Southeastern brings on romantic crime thriller “Big Love”


Courtesy of Anne-Liese Fox

In the University Center, student actors learn the waltz for a wedding scene in “Big Love” during rehearsal.

Southeastern’s theatre department will premiere the murder mystery “Big Love” on Nov. 10 and 11 at 7:30 p.m. 

The play will take place in the Strawberry Stadium Parking Garage. The Vonnie Borden Theatre, where shows are normally held, was damaged due to Hurricane Ida. 

Dr. Anne-Liese Fox, theatre instructor and director of “Big Love,” talked about how and why this venue was chosen. 

“It was Steve Schepker’s first choice, who has been working for Southeastern as our production manager and scenic designer for over thirty years. With the garage, we already have a natural ‘raked’ seating and it is an excellent fit for the larger-than-life sequences of Charles Mee’s play such as smashing of china, a cake fight, wrestling matches and a vehicle,” she said. 

The play is based on what is believed to be the oldest extant text of theatre on the planet, Aeschylus’ “The Suppliants.” It is a story of four brides fleeing the unwanted betrothal to their cousins and arriving in Italy to seek refuge. Ultimately, they are forced to marry their cousins but the sisters carry out the decision to murder their husbands on their wedding night.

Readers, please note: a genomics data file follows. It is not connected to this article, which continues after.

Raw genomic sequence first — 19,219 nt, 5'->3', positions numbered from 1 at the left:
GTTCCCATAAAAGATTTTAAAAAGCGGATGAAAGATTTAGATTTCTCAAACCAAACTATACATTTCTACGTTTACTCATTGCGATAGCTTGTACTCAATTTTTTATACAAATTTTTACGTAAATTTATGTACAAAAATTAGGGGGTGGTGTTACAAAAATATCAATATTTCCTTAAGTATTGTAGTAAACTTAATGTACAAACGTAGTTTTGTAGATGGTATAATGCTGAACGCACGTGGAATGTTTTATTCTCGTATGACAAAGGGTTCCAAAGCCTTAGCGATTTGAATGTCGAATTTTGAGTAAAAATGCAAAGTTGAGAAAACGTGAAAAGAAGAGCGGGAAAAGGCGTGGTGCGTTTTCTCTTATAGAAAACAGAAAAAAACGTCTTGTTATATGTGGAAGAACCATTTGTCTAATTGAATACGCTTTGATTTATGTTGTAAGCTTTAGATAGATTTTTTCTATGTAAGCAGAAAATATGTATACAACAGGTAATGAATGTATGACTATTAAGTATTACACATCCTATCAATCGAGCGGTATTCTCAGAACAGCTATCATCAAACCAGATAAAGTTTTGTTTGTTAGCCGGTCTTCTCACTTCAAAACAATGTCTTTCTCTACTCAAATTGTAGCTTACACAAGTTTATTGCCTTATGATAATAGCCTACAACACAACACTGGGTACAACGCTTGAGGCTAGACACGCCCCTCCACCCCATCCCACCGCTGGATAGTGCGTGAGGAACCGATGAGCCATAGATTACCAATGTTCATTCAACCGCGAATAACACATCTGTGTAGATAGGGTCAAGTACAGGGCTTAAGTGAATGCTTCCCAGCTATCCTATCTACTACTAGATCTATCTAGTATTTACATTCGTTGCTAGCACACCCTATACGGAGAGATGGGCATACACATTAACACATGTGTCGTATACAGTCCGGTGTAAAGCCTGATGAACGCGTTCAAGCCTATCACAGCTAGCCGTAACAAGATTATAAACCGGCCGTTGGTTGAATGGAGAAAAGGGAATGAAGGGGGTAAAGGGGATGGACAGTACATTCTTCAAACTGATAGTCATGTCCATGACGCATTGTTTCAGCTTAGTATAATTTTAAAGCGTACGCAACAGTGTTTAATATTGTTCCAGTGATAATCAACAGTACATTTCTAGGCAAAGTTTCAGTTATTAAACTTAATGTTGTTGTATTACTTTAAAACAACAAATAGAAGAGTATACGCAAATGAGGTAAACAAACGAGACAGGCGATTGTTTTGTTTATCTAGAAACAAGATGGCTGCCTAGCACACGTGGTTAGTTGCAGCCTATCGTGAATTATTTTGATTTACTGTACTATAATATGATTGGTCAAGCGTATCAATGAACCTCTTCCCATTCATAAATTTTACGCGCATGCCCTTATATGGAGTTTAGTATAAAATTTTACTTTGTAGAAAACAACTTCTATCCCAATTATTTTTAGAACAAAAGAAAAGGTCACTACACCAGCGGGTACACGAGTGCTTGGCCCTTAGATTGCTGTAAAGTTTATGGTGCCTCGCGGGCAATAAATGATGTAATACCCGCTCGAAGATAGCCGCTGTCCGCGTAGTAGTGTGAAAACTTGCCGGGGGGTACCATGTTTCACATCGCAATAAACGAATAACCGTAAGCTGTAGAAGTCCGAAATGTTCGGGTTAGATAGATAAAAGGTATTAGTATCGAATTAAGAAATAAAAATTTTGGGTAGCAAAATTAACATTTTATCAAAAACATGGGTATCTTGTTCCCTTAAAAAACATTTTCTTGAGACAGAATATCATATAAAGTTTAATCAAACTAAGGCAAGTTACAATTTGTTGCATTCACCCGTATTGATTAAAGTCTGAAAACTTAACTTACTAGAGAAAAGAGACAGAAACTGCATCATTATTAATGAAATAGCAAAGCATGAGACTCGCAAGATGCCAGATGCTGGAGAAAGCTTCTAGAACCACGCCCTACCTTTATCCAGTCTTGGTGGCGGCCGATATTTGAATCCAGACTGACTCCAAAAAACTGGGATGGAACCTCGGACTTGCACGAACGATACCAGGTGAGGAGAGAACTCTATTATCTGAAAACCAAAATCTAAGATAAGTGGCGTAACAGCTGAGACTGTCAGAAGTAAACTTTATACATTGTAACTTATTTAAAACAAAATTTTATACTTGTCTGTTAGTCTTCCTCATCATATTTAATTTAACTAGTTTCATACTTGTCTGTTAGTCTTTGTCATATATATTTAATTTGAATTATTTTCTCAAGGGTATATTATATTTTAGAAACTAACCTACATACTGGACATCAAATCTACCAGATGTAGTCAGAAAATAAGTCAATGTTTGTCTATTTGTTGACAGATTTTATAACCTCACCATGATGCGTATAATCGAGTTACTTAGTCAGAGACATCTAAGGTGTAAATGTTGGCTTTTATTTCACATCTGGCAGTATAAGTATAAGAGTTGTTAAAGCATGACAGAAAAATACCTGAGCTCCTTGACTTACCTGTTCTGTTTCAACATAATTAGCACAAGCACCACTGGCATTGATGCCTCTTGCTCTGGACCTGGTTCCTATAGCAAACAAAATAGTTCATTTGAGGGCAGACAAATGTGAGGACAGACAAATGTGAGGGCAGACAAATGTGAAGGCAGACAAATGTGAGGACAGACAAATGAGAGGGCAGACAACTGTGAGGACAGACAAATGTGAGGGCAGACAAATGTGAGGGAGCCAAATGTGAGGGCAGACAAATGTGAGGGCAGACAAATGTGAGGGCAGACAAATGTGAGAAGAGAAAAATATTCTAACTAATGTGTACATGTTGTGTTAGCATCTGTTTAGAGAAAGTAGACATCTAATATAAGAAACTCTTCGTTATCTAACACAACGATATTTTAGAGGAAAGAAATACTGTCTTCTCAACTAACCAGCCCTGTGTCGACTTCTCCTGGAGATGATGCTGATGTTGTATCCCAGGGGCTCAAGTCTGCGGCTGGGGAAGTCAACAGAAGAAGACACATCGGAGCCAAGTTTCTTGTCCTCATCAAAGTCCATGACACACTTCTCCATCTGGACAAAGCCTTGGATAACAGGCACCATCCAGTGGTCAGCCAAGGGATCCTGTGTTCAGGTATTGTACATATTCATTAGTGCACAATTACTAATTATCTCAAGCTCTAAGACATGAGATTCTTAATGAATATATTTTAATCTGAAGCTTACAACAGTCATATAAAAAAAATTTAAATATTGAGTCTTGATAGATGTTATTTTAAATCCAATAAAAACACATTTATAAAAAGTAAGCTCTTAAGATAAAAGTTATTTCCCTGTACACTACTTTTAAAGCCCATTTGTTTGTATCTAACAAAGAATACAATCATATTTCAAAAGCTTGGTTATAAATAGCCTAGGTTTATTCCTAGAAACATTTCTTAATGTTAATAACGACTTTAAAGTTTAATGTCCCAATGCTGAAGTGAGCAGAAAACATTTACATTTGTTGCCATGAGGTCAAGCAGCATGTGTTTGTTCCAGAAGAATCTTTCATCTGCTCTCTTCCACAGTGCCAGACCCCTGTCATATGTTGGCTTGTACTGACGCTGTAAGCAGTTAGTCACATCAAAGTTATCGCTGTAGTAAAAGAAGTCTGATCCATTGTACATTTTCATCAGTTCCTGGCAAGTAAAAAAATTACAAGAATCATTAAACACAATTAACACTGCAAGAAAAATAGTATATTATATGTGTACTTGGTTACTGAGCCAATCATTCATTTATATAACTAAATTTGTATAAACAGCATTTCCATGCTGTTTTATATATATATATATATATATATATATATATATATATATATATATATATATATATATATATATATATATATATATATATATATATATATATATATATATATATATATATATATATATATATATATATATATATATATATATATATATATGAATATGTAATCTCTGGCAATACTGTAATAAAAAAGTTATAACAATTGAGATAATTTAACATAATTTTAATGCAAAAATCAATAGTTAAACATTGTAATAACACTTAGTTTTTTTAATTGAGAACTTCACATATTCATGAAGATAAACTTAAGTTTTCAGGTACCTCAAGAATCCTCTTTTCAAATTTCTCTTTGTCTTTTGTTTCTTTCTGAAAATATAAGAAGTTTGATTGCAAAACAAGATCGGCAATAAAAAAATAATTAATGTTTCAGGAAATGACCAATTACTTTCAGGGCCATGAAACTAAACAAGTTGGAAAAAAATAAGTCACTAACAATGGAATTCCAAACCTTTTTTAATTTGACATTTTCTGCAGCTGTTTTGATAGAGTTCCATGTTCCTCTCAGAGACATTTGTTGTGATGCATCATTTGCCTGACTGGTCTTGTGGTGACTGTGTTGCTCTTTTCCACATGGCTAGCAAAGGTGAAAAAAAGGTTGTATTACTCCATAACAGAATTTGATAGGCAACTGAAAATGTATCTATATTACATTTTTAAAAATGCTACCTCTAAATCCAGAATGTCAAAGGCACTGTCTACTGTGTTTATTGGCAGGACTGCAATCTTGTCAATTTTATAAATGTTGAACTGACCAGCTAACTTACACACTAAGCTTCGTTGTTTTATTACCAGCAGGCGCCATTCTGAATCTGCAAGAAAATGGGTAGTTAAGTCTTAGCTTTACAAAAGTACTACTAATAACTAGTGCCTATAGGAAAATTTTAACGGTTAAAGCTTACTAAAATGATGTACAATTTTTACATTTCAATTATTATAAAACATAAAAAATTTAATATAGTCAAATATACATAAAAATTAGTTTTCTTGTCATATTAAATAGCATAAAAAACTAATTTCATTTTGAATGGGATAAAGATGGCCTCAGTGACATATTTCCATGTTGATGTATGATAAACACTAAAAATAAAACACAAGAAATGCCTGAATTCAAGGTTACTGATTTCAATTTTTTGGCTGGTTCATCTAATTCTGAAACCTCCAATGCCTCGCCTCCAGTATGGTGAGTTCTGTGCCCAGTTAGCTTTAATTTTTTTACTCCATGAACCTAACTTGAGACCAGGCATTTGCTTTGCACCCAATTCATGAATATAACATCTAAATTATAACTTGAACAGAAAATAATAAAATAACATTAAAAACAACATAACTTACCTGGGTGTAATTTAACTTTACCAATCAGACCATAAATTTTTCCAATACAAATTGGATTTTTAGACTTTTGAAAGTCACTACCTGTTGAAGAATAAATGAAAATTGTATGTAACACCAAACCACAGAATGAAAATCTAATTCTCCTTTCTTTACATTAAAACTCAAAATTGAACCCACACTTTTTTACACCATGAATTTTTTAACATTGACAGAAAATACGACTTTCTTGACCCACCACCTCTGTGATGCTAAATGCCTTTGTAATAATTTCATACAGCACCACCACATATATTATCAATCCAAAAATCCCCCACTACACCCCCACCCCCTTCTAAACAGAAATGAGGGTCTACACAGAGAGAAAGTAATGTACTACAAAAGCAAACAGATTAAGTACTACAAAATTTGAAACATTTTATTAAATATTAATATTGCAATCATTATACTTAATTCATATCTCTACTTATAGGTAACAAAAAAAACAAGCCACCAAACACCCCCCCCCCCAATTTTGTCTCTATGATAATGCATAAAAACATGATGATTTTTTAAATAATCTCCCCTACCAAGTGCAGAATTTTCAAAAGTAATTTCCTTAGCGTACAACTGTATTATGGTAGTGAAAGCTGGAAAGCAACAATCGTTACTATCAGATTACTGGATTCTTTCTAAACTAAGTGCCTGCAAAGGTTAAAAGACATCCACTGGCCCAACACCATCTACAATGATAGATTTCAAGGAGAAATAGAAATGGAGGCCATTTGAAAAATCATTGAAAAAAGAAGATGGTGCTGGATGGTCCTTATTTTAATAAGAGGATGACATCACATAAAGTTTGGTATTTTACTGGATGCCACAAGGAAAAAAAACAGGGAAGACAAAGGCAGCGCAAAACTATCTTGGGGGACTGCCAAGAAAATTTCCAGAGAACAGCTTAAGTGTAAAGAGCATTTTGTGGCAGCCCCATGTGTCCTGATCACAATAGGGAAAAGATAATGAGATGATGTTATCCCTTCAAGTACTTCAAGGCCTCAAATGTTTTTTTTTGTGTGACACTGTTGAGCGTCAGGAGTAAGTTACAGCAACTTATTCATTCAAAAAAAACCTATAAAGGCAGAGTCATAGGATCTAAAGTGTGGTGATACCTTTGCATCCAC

Fox said, “The play was written 20 years ago, but still verges with wide swings of hilarity as well explores the darker themes of domination, oppression and gender role expectations. I explored in my research that the Ancient Greeks had eight words for “love” and started looking at the characters through the lens of how each operated with different concepts of love following those Greek words.” 

Shelby Grantham, a junior middle school education major who plays the character Lydia, talked about what she did to prepare for her role. 

She said, “When preparing, I mainly just took a lot of time to dig into the script. It was the only thing I could do during our month off. Constantly rereading it allowed me to easily put myself in her shoes and think about it from her point of view.”

Miguel Garcia (who plays the character Oed) choreographs a fight scene between the brothers Anthony Addotta (who plays the character Nikos) and Nico Arcuri (who plays the character Constantine). (Courtesy of Anne-Liese Fox)

Rayna Myers, a freshman chemistry major, also discussed her character in the play. 

Myers said, “I am playing Bella. She is an old Italian woman and the matriarch of the show. She has so much love in her heart and is the kind of person that would give you the shirt off her back.” 

She mentioned the dramatic aspects of the play as well.

“In approaching this role, I knew the way I moved would be a big key to Bella’s creation. I knew she would have to be a very visual and larger-than-life character. Outside, I have to double that to make it readable to the audience and we have to focus our voices upstage a lot more in order for them to travel,” she added. 

Fox encourages everyone to come out and see the show. 

“This is a show for everyone. It has rants of frustration and murder, it features longing for love- these are themes that everybody can identify with,” she said. 

“Big Love” will be shown for two nights only. Admission is free, but seats are limited. Get there early to make sure you get a seat.